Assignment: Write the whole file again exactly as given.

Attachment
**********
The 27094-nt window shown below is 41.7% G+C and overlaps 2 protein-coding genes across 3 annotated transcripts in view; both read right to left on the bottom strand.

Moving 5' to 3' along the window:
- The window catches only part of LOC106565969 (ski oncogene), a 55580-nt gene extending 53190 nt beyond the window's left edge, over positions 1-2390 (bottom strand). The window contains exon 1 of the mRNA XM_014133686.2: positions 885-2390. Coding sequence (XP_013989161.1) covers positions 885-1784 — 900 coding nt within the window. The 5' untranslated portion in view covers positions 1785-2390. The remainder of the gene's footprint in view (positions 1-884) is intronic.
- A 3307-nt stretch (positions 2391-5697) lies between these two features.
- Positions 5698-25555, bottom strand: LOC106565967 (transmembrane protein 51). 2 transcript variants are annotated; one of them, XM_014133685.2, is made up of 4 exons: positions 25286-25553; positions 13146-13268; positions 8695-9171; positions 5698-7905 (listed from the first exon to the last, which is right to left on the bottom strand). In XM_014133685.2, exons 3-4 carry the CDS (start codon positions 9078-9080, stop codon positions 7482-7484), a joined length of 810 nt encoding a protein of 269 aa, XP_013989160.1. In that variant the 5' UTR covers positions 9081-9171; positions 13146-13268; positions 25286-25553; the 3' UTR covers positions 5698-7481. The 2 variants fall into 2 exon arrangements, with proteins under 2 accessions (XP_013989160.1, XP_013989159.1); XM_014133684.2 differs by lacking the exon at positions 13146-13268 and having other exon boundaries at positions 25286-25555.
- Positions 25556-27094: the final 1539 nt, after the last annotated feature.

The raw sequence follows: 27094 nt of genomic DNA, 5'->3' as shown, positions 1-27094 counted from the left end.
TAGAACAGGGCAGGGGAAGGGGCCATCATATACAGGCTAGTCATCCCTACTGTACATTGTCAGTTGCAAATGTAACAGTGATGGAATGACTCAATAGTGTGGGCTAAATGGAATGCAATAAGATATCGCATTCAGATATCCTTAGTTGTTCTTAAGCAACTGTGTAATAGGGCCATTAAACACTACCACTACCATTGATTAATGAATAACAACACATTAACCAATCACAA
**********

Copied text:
The 27094-nt window shown below is 41.7% G+C and overlaps 2 protein-coding genes across 3 annotated transcripts in view; both read right to left on the bottom strand.

Moving 5' to 3' along the window:
- The window catches only part of LOC106565969 (ski oncogene), a 55580-nt gene extending 53190 nt beyond the window's left edge, over positions 1-2390 (bottom strand). The window contains exon 1 of the mRNA XM_014133686.2: positions 885-2390. Coding sequence (XP_013989161.1) covers positions 885-1784 — 900 coding nt within the window. The 5' untranslated portion in view covers positions 1785-2390. The remainder of the gene's footprint in view (positions 1-884) is intronic.
- A 3307-nt stretch (positions 2391-5697) lies between these two features.
- Positions 5698-25555, bottom strand: LOC106565967 (transmembrane protein 51). 2 transcript variants are annotated; one of them, XM_014133685.2, is made up of 4 exons: positions 25286-25553; positions 13146-13268; positions 8695-9171; positions 5698-7905 (listed from the first exon to the last, which is right to left on the bottom strand). In XM_014133685.2, exons 3-4 carry the CDS (start codon positions 9078-9080, stop codon positions 7482-7484), a joined length of 810 nt encoding a protein of 269 aa, XP_013989160.1. In that variant the 5' UTR covers positions 9081-9171; positions 13146-13268; positions 25286-25553; the 3' UTR covers positions 5698-7481. The 2 variants fall into 2 exon arrangements, with proteins under 2 accessions (XP_013989160.1, XP_013989159.1); XM_014133684.2 differs by lacking the exon at positions 13146-13268 and having other exon boundaries at positions 25286-25555.
- Positions 25556-27094: the final 1539 nt, after the last annotated feature.

The raw sequence follows: 27094 nt of genomic DNA, 5'->3' as shown, positions 1-27094 counted from the left end.
TAGAACAGGGCAGGGGAAGGGGCCATCATATACAGGCTAGTCATCCCTACTGTACATTGTCAGTTGCAAATGTAACAGTGATGGAATGACTCAATAGTGTGGGCTAAATGGAATGCAATAAGATATCGCATTCAGATATCCTTAGTTGTTCTTAAGCAACTGTGTAATAGGGCCATTAAACACTACCACTACCATTGATTAATGAATAACAACACATTAACCAATCACAA